Welcome to my first ever blog post with my new look and my new name–Finding Kendra!
I’m loving the new (free) look but I’m still working out some of the quirks from the move (and second and third move…) so bear with me and give me all your feedback! (Especially about the main pages.) I want to know what works and what doesn’t as well as what you’d like to see going forward, but on to the main event:
As of yesterday, I am legally cleared to join the Peace Corps! Though I’m still finishing up my checklist for my medical clearance (darn wisdom teeth…) this brings me one step closer to my departure date in August 2019!
As it so happens, today also marks the fifth anniversary of the day I arrived in Japan for the first time. Exhausted, confused, lost, and so excited I somehow kept reasonably alert through the airport navigation, bus finding, and preliminary paperwork and drug testing for Interac before meeting my roommate (who still remains an awesome friend) and passing the heck out so I could wake up much too early in the morning to eat a funny breakfast of miso soup and mini hot dogs. Basically it was a long, tiring, memorable few days!
So what will I be doing in the Peace Corps you ask? Well, I will be a part of the Education sector working with the RED project (Rural Education Development). This program has also recently started a TEFL (Teaching English as a Foreign Language) certification program that I will be a part of and at the end of it I will have a nice fancy TEFL to go with the online-program TEFL that I used for my job in Japan. Other projects in Zambia include Agriculture, Environment, Health, President’s Emergency Plan for AIDS Relief, President’s Malaria Initiative, and Feed the Future.
Let me break my job down even more. Here is a shortened job description for my program in Zambia off of the Peace Corps website:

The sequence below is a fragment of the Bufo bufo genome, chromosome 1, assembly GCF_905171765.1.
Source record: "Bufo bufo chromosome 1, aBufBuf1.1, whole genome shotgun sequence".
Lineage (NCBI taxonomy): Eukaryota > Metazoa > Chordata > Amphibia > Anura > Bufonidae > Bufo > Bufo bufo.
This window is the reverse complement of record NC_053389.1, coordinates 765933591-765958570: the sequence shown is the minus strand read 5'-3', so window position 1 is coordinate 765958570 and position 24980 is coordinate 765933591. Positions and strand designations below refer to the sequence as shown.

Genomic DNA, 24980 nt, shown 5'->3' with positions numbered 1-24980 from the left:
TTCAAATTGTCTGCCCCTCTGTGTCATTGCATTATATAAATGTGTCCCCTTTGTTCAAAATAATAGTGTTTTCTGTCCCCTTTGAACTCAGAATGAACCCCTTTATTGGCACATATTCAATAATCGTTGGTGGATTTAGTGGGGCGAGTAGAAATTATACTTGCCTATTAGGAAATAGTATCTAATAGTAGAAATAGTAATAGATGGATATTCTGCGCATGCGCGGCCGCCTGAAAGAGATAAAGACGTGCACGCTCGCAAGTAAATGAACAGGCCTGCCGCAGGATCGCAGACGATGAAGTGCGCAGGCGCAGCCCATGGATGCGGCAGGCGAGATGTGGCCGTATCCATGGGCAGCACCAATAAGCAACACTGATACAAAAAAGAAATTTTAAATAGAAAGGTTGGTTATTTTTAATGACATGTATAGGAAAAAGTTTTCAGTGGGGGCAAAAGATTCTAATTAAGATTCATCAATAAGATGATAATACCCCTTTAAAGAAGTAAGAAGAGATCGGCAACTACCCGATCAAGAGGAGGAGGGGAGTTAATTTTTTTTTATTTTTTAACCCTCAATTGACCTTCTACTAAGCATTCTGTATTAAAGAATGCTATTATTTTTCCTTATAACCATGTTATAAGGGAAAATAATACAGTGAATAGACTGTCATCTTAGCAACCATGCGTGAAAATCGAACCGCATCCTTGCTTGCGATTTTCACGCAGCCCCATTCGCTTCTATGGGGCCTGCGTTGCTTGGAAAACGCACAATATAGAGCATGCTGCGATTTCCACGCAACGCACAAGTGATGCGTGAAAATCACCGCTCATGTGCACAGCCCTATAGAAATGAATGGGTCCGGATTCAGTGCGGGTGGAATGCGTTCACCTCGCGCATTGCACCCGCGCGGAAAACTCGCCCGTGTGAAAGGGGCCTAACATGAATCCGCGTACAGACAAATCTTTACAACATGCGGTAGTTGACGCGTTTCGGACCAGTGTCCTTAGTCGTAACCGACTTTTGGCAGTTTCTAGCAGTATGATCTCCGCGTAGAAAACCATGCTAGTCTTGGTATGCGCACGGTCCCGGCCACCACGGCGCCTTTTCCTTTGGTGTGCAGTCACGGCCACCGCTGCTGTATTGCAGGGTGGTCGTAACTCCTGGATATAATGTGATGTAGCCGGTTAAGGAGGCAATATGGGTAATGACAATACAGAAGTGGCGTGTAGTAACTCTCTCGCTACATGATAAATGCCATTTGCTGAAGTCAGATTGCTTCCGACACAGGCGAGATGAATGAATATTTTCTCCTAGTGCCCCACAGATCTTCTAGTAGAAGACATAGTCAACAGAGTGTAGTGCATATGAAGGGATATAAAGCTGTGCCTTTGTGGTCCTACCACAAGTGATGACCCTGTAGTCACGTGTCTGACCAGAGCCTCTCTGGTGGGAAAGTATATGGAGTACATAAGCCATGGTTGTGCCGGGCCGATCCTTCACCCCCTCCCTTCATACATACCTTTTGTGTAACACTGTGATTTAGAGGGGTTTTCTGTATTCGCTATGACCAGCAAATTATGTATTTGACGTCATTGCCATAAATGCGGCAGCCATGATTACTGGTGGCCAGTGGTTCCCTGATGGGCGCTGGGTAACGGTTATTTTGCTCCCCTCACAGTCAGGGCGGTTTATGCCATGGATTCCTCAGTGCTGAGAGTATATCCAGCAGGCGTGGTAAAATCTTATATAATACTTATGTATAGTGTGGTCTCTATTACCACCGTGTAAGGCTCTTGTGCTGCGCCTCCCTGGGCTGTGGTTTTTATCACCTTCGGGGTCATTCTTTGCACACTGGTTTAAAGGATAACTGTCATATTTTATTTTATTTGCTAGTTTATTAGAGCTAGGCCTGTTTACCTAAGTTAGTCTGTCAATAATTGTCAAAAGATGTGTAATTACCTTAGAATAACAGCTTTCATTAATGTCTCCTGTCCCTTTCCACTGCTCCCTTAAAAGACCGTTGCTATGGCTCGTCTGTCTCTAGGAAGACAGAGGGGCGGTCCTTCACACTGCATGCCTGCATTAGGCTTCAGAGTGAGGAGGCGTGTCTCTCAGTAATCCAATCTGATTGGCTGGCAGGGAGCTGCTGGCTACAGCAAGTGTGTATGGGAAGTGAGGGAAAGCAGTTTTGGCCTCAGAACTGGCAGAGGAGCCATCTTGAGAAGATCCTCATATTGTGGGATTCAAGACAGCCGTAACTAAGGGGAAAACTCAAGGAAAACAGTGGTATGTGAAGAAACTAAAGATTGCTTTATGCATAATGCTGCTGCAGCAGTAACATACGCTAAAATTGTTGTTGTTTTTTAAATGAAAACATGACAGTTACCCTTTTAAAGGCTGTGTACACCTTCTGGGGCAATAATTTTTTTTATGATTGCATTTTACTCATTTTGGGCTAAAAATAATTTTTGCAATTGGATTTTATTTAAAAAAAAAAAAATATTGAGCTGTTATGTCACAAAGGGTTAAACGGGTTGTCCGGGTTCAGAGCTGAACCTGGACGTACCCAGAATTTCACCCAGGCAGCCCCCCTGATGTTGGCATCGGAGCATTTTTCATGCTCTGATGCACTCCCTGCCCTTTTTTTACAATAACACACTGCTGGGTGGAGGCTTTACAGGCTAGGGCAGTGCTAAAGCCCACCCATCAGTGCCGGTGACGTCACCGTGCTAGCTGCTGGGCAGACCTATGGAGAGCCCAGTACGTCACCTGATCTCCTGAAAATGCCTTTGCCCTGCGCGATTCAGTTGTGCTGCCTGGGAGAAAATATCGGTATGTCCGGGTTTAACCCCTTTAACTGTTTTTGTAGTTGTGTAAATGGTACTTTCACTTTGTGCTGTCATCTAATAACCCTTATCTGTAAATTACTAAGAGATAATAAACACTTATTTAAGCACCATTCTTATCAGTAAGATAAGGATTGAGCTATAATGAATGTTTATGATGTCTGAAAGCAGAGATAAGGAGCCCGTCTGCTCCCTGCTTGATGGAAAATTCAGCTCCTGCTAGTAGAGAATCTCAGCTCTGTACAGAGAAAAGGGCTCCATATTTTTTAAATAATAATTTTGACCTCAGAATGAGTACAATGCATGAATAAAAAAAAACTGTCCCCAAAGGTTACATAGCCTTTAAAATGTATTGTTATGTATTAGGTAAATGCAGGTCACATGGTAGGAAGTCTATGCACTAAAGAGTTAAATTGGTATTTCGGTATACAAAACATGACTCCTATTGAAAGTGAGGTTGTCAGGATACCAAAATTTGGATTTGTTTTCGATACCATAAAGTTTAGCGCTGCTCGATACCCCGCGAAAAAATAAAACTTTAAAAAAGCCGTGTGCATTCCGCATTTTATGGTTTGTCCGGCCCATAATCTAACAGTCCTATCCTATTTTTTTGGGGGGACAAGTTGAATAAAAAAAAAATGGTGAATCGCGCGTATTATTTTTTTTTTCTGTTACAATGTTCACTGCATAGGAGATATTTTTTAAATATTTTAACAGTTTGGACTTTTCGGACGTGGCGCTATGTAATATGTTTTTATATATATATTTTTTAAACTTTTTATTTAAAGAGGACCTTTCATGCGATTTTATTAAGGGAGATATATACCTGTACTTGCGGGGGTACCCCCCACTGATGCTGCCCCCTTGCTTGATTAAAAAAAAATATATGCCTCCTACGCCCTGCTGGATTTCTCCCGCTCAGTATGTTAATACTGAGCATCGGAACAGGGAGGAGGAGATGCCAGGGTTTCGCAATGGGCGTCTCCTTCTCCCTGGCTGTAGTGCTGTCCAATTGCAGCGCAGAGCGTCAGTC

Education Volunteers focus on: student success, teacher capacity, and community support. Volunteers and their counterparts provide other teachers with opportunities for school-based, continuing professional development to improve English instruction and production and utilization of teaching and learning aids. Volunteers teach English using interactive, learner-centered methods and organize extra-curricular activities, such as after school clubs, related to gender equity and HIV and AIDS prevention, which provide added opportunities for practicing English. Volunteers encourage community members to increase participation in school activities and student learning, and educate on the importance of education, particularly girls’ education and literacy.
I am so incredibly excited for this new opportunity to keep learning about education around the world and to help my future community get and use the educational resources that they deserve. It’s going to be a completely different experience from moving to first-world Japan as I’m leaving both electricity and running water behind for the chance to help people and experience life in an entirely new way.
Join me on my journey to sub-Saharan, south-central Africa! I have no idea what’s gonna happen, but that’s half the fun!